Digital Bibles for Teaching Children?

Digital Bibles for Teaching Children?

Here is a pertinent observation and question left by one of our blog readers recently:

I have been told that this generation of children will no longer use an actual Bible, but rather a tablet or phone, and that being able to use a Bible is not as important as it was ten years ago. The same goes with concordances and other Bible helps. Do you agree? What practically do you think is the best way to teach children?

Great question! And yes, I do have some thoughts about this. But before I give my opinion, it’s first helpful to reflect upon the nature of the Bible itself. For example:

  • The Bible is “God-breathed” and divinely inspired.
  • The Bible is inerrant and completely trustworthy.
  • The Bible is the full canon of Scripture—all 66 books—given to us in written form.
  • The Bible is characterized by its absolute authority, clarity, sufficiency, and necessity.
  • The Bible is God’s one Word to us, communicating one main, unified, overarching message, through its diverse 66 books.

With these truths in mind, it is readily apparent that the Bible is utterly unique and separate from any other story or book. That is why I still love the designation “The Holy Bible.” That said, I fully believe the Bible’s words are authoritative and true whether we read them to our class from a Smartphone device, iPad®, or in “old-fashioned” printed form. God’s Word is God’s Word. The medium we use does not change or alter that. However, there is something we should not lose sight of: The medium we use cannot be completely disassociated from the message. What do I mean? Here is an example: (more…)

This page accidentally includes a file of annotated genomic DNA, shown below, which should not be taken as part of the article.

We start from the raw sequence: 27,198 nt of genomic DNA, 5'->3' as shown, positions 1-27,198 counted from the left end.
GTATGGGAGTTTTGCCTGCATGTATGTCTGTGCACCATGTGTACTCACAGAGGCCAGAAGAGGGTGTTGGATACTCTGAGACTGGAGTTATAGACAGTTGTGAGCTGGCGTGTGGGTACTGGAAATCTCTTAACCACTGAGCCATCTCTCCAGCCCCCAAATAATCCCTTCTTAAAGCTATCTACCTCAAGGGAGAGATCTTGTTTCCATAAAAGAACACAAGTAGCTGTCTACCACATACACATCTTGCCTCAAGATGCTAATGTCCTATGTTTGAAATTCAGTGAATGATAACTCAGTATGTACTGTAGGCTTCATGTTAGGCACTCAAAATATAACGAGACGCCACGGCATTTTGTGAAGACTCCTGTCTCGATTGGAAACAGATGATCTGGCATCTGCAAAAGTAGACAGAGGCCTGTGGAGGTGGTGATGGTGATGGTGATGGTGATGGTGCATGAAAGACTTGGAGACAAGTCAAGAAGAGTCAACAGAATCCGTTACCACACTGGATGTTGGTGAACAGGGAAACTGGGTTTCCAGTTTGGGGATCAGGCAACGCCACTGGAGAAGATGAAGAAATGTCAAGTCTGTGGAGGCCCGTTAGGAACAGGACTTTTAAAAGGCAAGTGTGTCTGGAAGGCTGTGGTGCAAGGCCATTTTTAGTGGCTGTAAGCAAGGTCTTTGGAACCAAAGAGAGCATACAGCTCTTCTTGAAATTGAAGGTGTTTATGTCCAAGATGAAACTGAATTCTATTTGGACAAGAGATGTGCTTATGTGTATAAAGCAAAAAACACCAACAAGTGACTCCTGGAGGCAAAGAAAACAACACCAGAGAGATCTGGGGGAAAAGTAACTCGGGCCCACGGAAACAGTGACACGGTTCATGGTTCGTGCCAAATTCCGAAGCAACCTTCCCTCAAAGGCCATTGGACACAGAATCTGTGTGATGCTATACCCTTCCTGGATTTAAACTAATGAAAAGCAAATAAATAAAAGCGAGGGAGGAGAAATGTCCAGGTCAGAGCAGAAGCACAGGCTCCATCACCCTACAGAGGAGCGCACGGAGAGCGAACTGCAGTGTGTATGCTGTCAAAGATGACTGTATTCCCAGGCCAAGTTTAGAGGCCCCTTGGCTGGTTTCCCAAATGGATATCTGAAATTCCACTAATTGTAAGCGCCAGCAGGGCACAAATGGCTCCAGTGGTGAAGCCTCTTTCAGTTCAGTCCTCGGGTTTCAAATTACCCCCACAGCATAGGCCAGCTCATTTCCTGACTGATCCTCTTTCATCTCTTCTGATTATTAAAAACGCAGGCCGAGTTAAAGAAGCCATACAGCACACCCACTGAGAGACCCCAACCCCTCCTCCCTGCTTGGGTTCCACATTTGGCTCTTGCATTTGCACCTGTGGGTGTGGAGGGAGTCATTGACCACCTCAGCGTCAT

What Might God Do in Your Backyard This Summer?

What Might God do in Your Backyard this Summer?

What are your summer plans? Perhaps you will visit relatives, take a vacation, or soak up the sun at a neighborhood pool or lake? These are all great opportunities, but summer also affords us a unique opportunity to spread the Gospel through backyard Bible clubs.

Every member of your family can take part in the wonderful ministry of a backyard Bible club—whether it be extending invitations, teaching a lesson, leading singing, supervising a craft or game, or just loving the children who come. (more…)

Encouraging Biblical Literacy in Children: Ages 6-8

Encouraging Biblical Literacy in Children

As children’s ministry leaders and teachers, one of our goals in the classroom should be to encourage and help children grow in their proficiency in reading and understanding the Bible. To that end, the methodology and tools we use are important. For example,